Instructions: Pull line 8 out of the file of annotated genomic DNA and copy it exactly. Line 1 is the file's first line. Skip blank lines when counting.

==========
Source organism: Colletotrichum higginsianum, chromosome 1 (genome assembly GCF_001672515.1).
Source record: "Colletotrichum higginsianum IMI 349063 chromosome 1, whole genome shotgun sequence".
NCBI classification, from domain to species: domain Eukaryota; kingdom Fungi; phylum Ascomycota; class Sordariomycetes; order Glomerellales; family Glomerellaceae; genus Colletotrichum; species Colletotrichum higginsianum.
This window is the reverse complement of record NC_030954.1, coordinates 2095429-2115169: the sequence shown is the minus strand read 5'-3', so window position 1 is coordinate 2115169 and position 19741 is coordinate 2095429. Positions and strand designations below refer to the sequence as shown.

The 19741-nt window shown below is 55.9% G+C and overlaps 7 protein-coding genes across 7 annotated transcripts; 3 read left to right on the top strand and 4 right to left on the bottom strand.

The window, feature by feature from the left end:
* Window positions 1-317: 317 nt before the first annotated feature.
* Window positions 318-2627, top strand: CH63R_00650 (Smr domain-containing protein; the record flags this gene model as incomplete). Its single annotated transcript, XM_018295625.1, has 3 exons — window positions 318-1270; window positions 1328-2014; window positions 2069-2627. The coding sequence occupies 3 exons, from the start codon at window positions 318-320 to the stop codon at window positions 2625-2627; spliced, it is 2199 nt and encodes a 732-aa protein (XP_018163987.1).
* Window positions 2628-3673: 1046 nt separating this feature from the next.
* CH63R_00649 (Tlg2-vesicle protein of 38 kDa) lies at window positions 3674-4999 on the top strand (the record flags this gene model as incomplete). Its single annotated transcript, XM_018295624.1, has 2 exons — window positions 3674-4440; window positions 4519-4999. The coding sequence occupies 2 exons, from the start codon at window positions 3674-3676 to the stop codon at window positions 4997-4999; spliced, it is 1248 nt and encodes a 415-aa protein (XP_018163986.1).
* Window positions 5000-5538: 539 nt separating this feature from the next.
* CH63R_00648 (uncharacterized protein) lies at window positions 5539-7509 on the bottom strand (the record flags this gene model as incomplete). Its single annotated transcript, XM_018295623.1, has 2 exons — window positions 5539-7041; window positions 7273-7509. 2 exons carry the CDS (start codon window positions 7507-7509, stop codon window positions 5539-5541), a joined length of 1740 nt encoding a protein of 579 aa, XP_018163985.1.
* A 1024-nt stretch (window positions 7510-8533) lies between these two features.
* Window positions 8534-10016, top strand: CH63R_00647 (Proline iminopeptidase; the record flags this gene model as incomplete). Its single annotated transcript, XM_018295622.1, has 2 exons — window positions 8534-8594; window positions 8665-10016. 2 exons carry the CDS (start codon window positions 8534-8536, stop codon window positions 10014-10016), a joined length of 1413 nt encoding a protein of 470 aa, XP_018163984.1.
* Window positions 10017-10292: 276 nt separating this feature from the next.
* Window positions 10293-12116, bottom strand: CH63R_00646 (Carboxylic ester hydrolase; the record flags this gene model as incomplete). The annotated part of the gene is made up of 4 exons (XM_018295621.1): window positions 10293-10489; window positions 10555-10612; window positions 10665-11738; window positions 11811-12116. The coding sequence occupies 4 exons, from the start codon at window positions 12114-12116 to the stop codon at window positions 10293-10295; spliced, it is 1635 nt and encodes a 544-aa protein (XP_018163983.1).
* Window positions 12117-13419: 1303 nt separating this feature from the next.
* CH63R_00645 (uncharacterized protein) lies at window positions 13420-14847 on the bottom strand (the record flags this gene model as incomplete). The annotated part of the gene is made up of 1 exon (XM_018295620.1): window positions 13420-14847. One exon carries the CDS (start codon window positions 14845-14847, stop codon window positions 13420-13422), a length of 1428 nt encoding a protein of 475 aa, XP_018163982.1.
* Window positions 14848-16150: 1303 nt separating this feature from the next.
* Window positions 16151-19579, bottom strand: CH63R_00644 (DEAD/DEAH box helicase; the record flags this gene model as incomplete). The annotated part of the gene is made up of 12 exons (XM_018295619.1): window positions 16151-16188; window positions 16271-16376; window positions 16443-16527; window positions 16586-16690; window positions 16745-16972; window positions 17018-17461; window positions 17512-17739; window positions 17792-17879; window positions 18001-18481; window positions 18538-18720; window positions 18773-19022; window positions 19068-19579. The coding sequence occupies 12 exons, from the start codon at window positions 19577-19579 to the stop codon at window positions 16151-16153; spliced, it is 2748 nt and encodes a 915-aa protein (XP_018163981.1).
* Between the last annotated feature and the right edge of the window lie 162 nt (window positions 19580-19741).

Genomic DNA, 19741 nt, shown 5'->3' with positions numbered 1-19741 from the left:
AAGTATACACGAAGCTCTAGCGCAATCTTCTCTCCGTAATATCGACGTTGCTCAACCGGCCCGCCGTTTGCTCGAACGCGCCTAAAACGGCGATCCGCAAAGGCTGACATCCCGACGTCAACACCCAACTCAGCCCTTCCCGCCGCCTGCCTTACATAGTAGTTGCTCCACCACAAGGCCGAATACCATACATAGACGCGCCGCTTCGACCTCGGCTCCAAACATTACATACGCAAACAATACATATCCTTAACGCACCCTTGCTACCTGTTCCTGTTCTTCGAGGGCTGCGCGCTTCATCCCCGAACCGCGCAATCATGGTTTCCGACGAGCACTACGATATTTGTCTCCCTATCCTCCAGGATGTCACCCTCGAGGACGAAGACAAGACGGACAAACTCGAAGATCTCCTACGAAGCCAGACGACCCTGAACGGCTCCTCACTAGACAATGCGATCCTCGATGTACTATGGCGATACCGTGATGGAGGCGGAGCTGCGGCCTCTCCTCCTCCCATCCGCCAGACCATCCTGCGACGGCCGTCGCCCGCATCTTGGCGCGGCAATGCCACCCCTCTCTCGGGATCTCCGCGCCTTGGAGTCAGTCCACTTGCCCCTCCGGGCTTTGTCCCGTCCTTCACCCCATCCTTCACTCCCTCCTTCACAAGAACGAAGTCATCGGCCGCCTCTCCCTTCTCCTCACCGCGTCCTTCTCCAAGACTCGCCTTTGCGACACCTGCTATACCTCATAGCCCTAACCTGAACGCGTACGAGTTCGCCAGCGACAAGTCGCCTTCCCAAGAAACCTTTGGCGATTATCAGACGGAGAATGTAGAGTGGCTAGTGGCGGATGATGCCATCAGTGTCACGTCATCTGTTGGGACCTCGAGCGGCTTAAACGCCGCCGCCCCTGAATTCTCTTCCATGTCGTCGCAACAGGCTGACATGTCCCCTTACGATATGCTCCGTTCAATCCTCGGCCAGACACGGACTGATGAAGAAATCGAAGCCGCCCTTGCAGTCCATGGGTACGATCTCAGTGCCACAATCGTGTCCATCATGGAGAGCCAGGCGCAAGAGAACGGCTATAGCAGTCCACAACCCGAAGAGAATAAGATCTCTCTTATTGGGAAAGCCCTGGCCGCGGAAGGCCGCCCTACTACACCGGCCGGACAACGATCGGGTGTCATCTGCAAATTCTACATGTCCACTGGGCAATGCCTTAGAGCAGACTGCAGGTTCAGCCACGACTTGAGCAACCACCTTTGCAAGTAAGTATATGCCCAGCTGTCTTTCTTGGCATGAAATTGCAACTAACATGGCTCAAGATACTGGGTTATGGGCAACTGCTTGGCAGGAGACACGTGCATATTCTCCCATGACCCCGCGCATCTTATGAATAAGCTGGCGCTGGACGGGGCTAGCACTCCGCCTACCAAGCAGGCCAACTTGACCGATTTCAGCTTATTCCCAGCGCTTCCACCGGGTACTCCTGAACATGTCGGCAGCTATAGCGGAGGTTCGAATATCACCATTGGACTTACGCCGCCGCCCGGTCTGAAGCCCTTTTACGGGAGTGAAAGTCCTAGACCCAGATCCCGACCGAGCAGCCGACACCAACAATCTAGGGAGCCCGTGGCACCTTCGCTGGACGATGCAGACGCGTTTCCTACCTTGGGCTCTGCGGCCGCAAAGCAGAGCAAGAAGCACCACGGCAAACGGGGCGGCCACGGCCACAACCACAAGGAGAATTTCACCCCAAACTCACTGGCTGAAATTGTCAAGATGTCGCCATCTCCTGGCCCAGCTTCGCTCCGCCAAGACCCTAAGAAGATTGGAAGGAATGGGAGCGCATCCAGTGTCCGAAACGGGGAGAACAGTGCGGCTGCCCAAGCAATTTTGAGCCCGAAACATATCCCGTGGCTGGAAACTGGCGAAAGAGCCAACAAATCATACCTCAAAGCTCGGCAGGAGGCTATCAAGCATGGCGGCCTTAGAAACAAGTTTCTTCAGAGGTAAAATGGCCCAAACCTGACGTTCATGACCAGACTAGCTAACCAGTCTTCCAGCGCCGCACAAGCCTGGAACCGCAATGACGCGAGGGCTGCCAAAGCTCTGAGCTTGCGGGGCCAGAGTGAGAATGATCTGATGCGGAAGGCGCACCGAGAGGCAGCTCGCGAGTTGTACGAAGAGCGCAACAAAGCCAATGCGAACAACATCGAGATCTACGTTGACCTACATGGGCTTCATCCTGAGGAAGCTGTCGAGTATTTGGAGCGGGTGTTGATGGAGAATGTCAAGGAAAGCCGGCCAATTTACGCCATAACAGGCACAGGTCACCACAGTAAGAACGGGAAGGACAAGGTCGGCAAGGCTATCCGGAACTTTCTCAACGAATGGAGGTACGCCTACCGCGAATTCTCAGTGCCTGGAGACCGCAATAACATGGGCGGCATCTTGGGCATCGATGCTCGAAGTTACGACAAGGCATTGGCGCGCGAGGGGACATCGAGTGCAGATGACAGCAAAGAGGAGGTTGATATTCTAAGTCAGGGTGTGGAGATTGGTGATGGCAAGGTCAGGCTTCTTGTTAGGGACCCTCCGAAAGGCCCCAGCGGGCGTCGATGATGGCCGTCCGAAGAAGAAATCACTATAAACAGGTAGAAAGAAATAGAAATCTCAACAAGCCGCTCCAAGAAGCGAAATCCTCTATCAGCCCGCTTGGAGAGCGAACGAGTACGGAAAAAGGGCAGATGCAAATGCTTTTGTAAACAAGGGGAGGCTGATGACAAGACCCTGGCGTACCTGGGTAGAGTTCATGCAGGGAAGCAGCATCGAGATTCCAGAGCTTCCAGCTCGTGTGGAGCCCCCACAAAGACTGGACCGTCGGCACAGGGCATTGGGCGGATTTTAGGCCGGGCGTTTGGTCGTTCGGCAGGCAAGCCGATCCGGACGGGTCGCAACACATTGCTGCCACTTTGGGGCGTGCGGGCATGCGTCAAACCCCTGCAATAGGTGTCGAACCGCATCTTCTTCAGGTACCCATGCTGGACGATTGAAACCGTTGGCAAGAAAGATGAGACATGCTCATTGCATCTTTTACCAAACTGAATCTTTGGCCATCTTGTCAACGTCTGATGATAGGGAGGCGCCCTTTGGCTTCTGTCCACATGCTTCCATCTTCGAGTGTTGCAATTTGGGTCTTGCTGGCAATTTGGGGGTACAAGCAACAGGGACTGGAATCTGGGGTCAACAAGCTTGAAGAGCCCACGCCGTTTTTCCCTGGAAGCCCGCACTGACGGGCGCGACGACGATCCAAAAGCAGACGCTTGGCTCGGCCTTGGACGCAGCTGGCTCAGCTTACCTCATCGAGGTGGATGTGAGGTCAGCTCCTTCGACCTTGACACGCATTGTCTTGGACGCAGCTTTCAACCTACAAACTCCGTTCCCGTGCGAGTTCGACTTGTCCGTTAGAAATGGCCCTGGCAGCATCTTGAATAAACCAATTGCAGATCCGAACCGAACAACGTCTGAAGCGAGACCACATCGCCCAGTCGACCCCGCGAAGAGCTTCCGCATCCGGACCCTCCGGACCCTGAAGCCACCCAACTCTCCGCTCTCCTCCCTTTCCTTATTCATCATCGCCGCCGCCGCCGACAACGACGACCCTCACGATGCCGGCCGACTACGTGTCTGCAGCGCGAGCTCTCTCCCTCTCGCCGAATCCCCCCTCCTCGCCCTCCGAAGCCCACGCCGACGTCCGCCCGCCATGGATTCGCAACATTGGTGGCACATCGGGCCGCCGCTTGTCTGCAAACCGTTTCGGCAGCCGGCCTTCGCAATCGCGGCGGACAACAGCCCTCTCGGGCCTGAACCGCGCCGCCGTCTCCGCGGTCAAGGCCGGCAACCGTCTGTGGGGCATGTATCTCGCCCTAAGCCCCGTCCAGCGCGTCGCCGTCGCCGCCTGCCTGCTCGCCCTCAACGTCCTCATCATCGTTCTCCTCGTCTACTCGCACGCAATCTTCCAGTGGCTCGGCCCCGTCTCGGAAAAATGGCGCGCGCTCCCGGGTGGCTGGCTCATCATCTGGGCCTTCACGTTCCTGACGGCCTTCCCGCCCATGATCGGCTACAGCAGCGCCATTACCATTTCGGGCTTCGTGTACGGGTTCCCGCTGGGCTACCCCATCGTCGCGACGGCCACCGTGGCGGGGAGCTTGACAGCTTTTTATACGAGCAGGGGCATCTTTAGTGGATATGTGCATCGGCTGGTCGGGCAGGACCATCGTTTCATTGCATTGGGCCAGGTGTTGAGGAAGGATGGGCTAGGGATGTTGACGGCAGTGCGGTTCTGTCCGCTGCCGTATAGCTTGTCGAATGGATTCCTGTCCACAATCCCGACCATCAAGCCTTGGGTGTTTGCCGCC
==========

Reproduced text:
* Window positions 318-2627, top strand: CH63R_00650 (Smr domain-containing protein; the record flags this gene model as incomplete). Its single annotated transcript, XM_018295625.1, has 3 exons — window positions 318-1270; window positions 1328-2014; window positions 2069-2627. The coding sequence occupies 3 exons, from the start codon at window positions 318-320 to the stop codon at window positions 2625-2627; spliced, it is 2199 nt and encodes a 732-aa protein (XP_018163987.1).